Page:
- The ability to transcribe these comments to text for the doctor to study later.
- The ability to search for these marks/comments.
- Maybe the ability to map emotional reactions to different areas of the brain for later analysis.
- The VR headset should be adjustable to children and adult head sizes, or have two different sizes
INTERVIEWEE: Of all the users, I would focus on military personnel because government funding is likely to be available, and there is already an existing large number of war veterans in need.
INTERVIEWEE: I think most of the cases I mentioned can be easily added to a VR headset, except for the mapping of emotions to brain areas, since that would require sophisticated sensors. I think that the most pressing need for the psychiatrist is to resurface the trauma or traumatic event they want to treat as opposed to researching deeper what parts of the brain are affected. Therefore, I would recommend focusing on all the cases I mentioned except for the brain mapping feature.
INTERVIEWEE: Here is a list of solutions:
- A pair of VR headsets, one for the patient and one for the doctor that are synchronized when they play, so that the doctor can relate to what the patient is experiencing to understand his condition better.
- The VR headset should be wireless enabled and light so it is easy to wear and move around.
- A handheld wireless remote control for the patient and doctor, so that the doctor can control playback, and the patient could also control it.
- Software for the doctor to create video sequences to present to the patient. A doctor could select videos made by experts that have been curated and associated with typical traumas.
- The ability to load or stream the VR scenes to the headset.
- A digital pad, that is overlaid on the video so the doctor can write annotations on the scenes.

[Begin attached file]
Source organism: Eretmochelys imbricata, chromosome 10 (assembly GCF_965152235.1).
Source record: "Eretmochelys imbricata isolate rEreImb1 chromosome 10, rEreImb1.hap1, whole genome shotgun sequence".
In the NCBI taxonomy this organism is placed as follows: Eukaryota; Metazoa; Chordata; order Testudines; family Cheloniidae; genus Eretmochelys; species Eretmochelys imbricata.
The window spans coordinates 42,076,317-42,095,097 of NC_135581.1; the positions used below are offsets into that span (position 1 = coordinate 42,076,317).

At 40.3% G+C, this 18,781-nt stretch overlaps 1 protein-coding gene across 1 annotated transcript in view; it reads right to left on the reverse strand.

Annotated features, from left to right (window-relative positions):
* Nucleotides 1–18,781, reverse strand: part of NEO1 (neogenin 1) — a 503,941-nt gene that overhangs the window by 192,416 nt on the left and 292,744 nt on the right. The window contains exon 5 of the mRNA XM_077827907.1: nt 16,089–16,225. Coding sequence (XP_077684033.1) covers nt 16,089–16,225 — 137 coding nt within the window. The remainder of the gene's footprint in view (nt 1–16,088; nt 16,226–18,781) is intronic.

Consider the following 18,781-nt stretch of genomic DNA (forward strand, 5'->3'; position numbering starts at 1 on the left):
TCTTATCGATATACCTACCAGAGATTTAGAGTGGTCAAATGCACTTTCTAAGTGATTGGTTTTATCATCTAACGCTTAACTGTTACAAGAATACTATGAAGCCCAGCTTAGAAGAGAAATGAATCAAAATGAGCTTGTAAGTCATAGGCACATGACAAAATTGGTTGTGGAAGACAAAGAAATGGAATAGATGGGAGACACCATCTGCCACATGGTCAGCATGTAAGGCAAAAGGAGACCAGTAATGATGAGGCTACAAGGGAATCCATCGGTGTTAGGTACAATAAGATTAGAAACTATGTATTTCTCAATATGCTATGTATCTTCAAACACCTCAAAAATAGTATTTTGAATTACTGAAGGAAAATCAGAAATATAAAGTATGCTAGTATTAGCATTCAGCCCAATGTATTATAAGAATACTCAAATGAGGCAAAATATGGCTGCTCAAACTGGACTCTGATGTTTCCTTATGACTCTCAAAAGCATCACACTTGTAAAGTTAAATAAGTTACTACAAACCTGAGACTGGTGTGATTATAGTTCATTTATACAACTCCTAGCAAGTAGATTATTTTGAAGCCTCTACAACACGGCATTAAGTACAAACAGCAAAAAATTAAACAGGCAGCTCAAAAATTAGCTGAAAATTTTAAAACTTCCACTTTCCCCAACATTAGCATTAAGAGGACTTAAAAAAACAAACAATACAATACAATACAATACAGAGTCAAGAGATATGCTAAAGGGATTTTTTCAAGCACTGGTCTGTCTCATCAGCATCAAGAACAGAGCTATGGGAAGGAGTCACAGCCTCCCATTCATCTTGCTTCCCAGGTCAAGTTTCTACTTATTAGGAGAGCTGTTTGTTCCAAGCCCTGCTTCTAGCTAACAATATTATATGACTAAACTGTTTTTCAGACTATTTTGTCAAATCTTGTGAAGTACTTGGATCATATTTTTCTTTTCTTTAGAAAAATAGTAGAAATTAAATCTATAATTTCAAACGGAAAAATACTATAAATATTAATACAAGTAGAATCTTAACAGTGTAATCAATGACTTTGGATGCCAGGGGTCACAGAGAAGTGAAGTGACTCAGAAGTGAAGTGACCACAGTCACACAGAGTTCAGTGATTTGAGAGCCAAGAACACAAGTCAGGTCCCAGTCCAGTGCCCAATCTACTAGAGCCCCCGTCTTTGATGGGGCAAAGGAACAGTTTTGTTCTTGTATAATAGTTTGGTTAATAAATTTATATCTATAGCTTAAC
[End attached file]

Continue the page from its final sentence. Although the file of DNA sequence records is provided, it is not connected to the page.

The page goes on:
- A transcription of the annotations to text for the doctor.
INTERVIEWEE: For an MVP, I would prioritize the ability to create the video sequences, the remote control feature, and the use of streaming instead of loading into the VR headset. I would leave the annotation and pad for later, because it seems to me that we need to test first if the doctors find this way of treatment useful before adding more functionality. Adding more functionality would only add value if the doctors find the VR display of scenes useful.
INTERVIEWEE: The risk of delaying the annotation feature is that if doctors found the device really useful, they may feel frustrated by not having the ability to make annotations.
INTERVIEWEE: So, to wrap up:
- I recommend making two VR headsets: one for the patient and one for the doctor that are synchronized. And add the remote control functions, video streaming, and software for content creation.
- This solution would allow a doctor to resurface trauma that otherwise would be difficult to do since patients repress traumatic events unless triggered by reliving the experience.
- I chose to do an MVP without annotation capabilities because I find these features of secondary value.